Prevention of weight gain with a restricted calorie diet sharply reduced the development of pancreatic lesions that lead to cancer in preclinical research reported today by researchers from The University of Texas at Austin and The University of Texas M. D. Anderson Cancer Center at the American Association for Cancer Research annual meeting.
The research sheds light on the connection between obesity, calorie intake and pancreatic cancer by comparing a calorie restricted diet, an overweight diet and an obesity-inducing diet in a strain of mice that spontaneously develops pancreatic lesions that lead to cancer.
"Obesity is a known risk factor for pancreatic cancer, but the mechanism underlying that relationship is unknown," said senior author Stephen D. Hursting, Ph.D., professor in M. D. Anderson's Department of Carcinogenesis and Chair of the Division of Nutritional Sciences at the University of Texas. "Our findings indicate that calorie restriction hinders development of pancreatic cancer, which could have implications for prevention and treatment of pancreatic tumors caused by chronic inflammation and obesity."
The group's analysis points to a connection between calorie intake and a protein called Insulin-like Growth Factor (IGF) -1, with obesity increasing and calorie restriction decreasing levels of IGF-1. IGF-1 is an important growth factor known to stimulate the growth of many types of cancer cells. Inflammatory signaling proteins also were found to be reduced in the blood of the calorie-restricted mice.
"Mice on the heavier diets had significantly more lesions and larger lesions than those on the restricted calorie diet," said first author Laura Lashinger, Ph.D., a post-doctoral fellow in Hursting's laboratory. The strain of mice, developed by Susan Fischer, professor in M. D. Anderson's Department of Carcinogenesis, spontaneously develops lesions associated with pancreatitis - inflammation of the pancreas. These lesions develop into pancreatic cancer and virtually all of these mice die within six to eight months.
The researchers fed the calorie restricted group a diet that was 30 percent lower in calories than that consumed by the overweight group and 50 percent lower than the obese group. Only 7.5 percent of mice on the calorie-restricted diet developed pancreatic lesions at the end of the experiment, and these lesions were so small that none exhibited symptoms of illness. For mice on the overweight diet, 45 percent developed lesions, as did 57.5 percent of those on the obesity-inducing diet. Lesions were also much larger in the overweight and obese mice than the calorie restricted mice.
While calorie restriction has been shown to have an anti-cancer effect in multiple species and for a variety of tumor types, its impact had not been well-studied in a model of pancreatic cancer. Pancreatic cancer is the fourth leading cause of cancer death and remains mostly intractable to existing treatments.
The decline in blood levels of inflammatory proteins in the calorie restricted mice makes sense, Lashinger notes, because fat tissue is a major source of inflammatory factors such as cytokines.
Scott Merville | EurekAlert!
Finnish research group discovers a new immune system regulator
23.02.2018 | University of Turku
Minimising risks of transplants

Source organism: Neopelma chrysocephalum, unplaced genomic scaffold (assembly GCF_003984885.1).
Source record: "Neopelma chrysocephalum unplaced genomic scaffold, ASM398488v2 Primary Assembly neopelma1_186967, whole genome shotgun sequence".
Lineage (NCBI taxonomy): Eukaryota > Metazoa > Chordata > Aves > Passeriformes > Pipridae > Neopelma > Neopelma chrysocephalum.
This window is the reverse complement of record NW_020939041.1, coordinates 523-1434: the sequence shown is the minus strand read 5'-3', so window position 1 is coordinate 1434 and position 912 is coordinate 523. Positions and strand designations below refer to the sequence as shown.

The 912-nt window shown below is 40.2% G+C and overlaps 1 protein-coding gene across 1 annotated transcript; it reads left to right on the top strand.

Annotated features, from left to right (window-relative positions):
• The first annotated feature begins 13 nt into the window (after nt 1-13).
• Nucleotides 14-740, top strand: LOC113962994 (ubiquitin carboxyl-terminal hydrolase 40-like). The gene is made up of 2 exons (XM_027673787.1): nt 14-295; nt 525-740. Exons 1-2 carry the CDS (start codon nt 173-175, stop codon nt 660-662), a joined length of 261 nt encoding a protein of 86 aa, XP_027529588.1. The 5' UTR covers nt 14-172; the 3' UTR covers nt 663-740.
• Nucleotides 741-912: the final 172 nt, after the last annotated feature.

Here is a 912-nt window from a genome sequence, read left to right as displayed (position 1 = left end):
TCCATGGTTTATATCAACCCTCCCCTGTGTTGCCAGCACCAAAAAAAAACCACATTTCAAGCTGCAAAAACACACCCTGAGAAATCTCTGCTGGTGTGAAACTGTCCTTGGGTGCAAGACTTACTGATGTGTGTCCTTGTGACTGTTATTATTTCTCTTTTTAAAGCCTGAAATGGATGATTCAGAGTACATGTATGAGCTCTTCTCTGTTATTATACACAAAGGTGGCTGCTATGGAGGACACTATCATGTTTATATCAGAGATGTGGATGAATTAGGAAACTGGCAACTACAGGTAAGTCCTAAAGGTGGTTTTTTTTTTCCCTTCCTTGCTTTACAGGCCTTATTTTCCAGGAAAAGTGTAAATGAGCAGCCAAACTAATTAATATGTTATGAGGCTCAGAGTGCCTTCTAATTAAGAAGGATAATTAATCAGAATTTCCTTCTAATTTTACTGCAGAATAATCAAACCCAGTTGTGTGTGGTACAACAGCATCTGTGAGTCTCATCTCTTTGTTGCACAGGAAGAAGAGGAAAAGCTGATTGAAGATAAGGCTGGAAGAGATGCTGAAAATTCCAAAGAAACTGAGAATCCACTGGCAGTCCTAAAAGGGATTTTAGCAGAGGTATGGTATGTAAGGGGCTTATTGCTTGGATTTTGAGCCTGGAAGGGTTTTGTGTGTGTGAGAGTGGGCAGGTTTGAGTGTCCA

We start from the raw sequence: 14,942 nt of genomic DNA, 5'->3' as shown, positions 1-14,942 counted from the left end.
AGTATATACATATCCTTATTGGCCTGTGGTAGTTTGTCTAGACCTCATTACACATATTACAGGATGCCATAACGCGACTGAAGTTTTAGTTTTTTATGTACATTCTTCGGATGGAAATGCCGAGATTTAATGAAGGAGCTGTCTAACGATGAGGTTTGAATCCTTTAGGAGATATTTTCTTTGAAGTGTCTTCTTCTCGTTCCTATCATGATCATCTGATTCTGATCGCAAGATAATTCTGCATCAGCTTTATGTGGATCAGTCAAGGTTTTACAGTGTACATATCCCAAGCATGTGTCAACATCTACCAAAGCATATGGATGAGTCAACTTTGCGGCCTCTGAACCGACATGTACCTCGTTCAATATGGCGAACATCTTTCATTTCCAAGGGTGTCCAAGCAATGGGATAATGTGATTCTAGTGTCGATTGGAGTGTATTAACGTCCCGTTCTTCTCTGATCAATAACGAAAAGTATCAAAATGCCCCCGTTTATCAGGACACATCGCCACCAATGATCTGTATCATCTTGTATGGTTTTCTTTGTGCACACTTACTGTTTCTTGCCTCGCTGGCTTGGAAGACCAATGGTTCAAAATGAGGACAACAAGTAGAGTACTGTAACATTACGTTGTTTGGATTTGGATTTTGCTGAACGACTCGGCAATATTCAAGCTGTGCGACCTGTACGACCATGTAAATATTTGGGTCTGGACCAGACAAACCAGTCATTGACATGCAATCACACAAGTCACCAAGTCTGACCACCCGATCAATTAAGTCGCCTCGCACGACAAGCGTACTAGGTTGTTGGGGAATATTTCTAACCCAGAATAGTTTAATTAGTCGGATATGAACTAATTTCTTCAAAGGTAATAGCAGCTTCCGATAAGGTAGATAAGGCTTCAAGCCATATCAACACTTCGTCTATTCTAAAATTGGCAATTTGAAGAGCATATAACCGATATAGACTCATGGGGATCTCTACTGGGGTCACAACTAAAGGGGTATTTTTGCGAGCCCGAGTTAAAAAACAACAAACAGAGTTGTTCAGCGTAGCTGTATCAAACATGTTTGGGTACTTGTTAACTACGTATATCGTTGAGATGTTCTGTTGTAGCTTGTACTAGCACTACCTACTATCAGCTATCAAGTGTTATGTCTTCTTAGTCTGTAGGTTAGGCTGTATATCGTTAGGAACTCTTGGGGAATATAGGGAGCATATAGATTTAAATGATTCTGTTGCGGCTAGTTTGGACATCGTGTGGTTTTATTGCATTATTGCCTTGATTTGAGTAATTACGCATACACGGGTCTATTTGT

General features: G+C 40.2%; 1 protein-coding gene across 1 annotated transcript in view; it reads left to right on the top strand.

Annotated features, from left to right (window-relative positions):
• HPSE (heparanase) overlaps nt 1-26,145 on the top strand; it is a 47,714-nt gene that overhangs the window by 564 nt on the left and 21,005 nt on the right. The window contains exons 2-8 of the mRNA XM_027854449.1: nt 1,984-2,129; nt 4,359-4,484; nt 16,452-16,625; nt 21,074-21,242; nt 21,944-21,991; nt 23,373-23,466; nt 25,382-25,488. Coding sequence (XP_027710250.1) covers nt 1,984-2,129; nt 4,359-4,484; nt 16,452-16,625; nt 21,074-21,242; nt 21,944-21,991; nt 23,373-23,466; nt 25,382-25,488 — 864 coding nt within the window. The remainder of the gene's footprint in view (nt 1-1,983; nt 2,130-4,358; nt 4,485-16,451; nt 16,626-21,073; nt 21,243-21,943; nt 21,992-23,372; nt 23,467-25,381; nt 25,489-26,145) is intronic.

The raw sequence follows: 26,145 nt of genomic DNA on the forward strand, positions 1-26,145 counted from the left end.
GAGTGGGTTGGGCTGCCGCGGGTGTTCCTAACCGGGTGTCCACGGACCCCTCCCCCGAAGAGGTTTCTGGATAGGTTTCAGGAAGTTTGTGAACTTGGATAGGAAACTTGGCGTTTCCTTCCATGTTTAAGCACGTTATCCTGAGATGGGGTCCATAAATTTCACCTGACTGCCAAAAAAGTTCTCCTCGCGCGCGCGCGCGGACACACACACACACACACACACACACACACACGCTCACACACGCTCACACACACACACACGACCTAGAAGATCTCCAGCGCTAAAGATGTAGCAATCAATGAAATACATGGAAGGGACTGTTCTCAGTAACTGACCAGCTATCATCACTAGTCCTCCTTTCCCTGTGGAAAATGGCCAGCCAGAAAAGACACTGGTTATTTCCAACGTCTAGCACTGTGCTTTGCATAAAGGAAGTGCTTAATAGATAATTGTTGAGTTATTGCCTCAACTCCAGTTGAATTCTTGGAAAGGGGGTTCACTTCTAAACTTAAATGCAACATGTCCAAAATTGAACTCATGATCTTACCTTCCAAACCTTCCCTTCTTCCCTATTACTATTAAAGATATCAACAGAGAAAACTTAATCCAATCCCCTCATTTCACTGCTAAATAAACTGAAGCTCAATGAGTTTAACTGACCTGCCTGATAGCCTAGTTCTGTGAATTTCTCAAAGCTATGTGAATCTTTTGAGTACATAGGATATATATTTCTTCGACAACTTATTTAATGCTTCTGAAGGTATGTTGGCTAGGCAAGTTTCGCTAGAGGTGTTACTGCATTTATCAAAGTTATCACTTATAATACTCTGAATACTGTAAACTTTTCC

22.02.2018 | Friedrich-Alexander-Universität Erlangen-Nürnberg
A newly developed laser technology has enabled physicists in the Laboratory for Attosecond Physics (jointly run by LMU Munich and the Max Planck Institute of Quantum Optics) to generate attosecond bursts of high-energy photons of unprecedented intensity. This has made it possible to observe the interaction of multiple photons in a single such pulse with electrons in the inner orbital shell of an atom.
In order to observe the ultrafast electron motion in the inner shells of atoms with short light pulses, the pulses must not only be ultrashort, but very...
A group of researchers led by Andrea Cavalleri at the Max Planck Institute for Structure and Dynamics of Matter (MPSD) in Hamburg has demonstrated a new method enabling precise measurements of the interatomic forces that hold crystalline solids together. The paper Probing the Interatomic Potential of Solids by Strong-Field Nonlinear Phononics, published online in Nature, explains how a terahertz-frequency laser pulse can drive very large deformations of the crystal.
By measuring the highly unusual atomic trajectories under extreme electromagnetic transients, the MPSD group could reconstruct how rigid the atomic bonds are...
Quantum computers may one day solve algorithmic problems which even the biggest supercomputers today can’t manage. But how do you test a quantum computer to...
For the first time, a team of researchers at the Max-Planck Institute (MPI) for Polymer Research in Mainz, Germany, has succeeded in making an integrated circuit (IC) from just a monolayer of a semiconducting polymer via a bottom-up, self-assembly approach.
In the self-assembly process, the semiconducting polymer arranges itself into an ordered monolayer in a transistor. The transistors are binary switches used...
Breakthrough provides a new concept of the design of molecular motors, sensors and electricity generators at nanoscale
Researchers from the Institute of Organic Chemistry and Biochemistry of the CAS (IOCB Prague), Institute of Physics of the CAS (IP CAS) and Palacký University...
15.02.2018 | Event News
13.02.2018 | Event News
12.02.2018 | Event News
23.02.2018 | Physics and Astronomy
23.02.2018 | Health and Medicine
23.02.2018 | Physics and Astronomy